Amsterdam’s Centrum has a carnivalesque atmosphere. As soon as you emerge from the grand 19th-century frontage of Centraal Station, you’re swept up into the good vibes of this so-called “Venice of the North”.
From the street performers of Dam Square to the serenity of the Begijnhof Courtyard or the Hortus Botanicus, downtown Amsterdam has it all. There’s big-city energy coursing through this compact canal-cooled kernel of medieval lanes, ringing with bicycle bells and lined with museums, boutiques, and waffle houses.
Here are 11 of the best things to do in Centrum.
Get Your Bearings in Dam Square
While Dam Square is named for the dam built in the Amstel River to prevent the city from flooding, it’s also an apt name for how travelers tend to eddy and gather in this central space before filtering out into the downtown streets.
Five minutes’ walk from the main train station, the square is lined with symbols of establishment power. There’s the 17th-century Royal Palace (Koninklijk Palace), the former home of the Dutch Royal family and used today for hosting for visiting heads of state who require its pomp and circumstance.
Beside the palace, adding ecclesiastical heft, is the Nieuwe Kerk (built around 1400, it’s only the “new” church in relation to the 13th-century Oude Kerk) where the Dutch royalty is inaugurated. However, in the Sixties, the counterculture revolution arrived in the form of rough-sleeping hippies. They considered The National Monument, also in Dam Square, a symbol of liberty.
Today the square sees summer carnivals, food stalls, and omnipresent street performers. If you require some retail therapy, duck into the flagship Bijenkorf department store.
Cruise the Canals
Seen from above, the canals in Amsterdam’s center ripple out into the city like a frozen shockwave. A remarkable feat of engineering from the 17th century, the tree-shaded waterways have come to characterize Amsterdam as much as bicycles and tulips.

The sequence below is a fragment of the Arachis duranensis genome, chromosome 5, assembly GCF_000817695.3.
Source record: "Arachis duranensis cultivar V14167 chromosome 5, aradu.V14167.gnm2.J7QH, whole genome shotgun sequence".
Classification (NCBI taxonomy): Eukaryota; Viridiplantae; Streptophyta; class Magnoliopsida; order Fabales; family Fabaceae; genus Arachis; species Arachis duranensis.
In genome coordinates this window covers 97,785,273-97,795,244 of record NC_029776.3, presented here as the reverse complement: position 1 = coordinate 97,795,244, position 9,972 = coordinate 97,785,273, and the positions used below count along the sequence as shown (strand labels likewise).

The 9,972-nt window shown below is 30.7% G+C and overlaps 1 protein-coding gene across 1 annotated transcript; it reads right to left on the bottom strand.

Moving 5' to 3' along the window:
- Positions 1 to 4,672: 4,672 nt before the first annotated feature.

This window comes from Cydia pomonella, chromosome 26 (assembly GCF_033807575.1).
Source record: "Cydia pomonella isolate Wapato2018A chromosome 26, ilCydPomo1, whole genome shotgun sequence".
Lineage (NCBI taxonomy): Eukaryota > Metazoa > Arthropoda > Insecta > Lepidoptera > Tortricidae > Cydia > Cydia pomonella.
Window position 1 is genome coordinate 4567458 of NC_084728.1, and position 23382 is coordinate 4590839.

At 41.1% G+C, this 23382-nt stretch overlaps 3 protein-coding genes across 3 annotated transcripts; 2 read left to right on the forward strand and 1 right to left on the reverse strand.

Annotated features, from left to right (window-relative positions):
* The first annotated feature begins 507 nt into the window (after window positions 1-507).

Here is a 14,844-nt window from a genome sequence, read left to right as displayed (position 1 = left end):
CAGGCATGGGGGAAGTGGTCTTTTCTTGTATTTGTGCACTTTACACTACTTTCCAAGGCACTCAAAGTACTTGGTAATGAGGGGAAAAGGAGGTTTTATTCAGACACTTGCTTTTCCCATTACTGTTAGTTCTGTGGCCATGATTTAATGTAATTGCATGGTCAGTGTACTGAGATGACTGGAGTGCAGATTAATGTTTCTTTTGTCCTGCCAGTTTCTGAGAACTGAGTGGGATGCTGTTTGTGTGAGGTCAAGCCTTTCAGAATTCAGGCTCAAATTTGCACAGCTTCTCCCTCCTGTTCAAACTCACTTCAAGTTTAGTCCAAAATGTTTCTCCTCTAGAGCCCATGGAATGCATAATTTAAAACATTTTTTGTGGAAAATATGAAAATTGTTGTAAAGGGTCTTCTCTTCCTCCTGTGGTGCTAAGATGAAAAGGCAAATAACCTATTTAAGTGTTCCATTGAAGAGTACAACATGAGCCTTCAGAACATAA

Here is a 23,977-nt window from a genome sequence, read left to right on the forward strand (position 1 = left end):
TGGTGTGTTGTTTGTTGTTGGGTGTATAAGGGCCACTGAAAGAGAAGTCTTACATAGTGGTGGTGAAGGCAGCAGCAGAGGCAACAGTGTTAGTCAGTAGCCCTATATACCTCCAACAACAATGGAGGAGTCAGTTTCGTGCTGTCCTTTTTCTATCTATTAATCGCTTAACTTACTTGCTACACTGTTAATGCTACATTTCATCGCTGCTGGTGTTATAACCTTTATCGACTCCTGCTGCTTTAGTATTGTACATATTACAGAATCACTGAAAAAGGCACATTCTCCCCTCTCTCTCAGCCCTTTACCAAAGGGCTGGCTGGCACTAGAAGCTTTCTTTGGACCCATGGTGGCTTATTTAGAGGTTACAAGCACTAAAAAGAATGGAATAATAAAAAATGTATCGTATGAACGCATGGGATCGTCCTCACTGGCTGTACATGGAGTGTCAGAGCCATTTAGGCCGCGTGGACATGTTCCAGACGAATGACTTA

At the time, the intricate system offered traders unparalleled ease of goods delivery to urban docksides. Such success brought further canals, eventually building up to the modern total of 62 miles of waterways vaulted by 1,500 bridges.
The inner network of four canals, however, remains the section most worth your focus if you’re considering a canal tour. This “Canal Ring”, a listed UNESCO World Heritage Site, passes by historic sites and gabled street scenes making for a leisurely tour beyond the busy sidewalks.
You’ll cruise the original Singel canal, previously a moat protecting the infant city before the building of the canals saw Amsterdam expand to four times its original size over only 50 years. Spot antique mansions along the Herengracht canal’s Golden Bend and, along the Prinsengracht canal, the Anne Frank House.
Visit an Old Master’s Home
A quiet jewel in Amsterdam’s center, Rembrandt’s house is a stout brick building that the painter purchased, newly built, in 1639.
The house is on Jodenbreestraat, in what was the fashionable Jewish Quarter. Rembrant’s overwhelming mortgage on the property of 13,000 guilder, well beyond his means, would contribute heavily to his bankruptcy and subsequent exit from his home 17 years later. Helpfully, it’s been possible to restore his home and its contents from the bankruptcy documents.
As such, entering the house through its bright green door, it’s as if he never left. The interior vividly replicates how it would have looked when Rembrandt and his wife Saskia Van Uylenburgh lived within. You can enter his light-flooded workshop, his canvas ready for his latest portrait commission, with information on the techniques he applied.
Attached to the house is a contrastingly modern museum offering further insight into his life during the Dutch Golden Age. Printing demonstrations also take place on site, and you can take home a print of one of Rembrandt’s etchings.
Shop the Nine Streets
“De Negen Straatjes” or “the Nine Streets” is a handsome urban weave of colorful indie shops, art spots, and trendy places offering everything from coffee to lobster on French toast at Libertine Comptoir de Cuisine.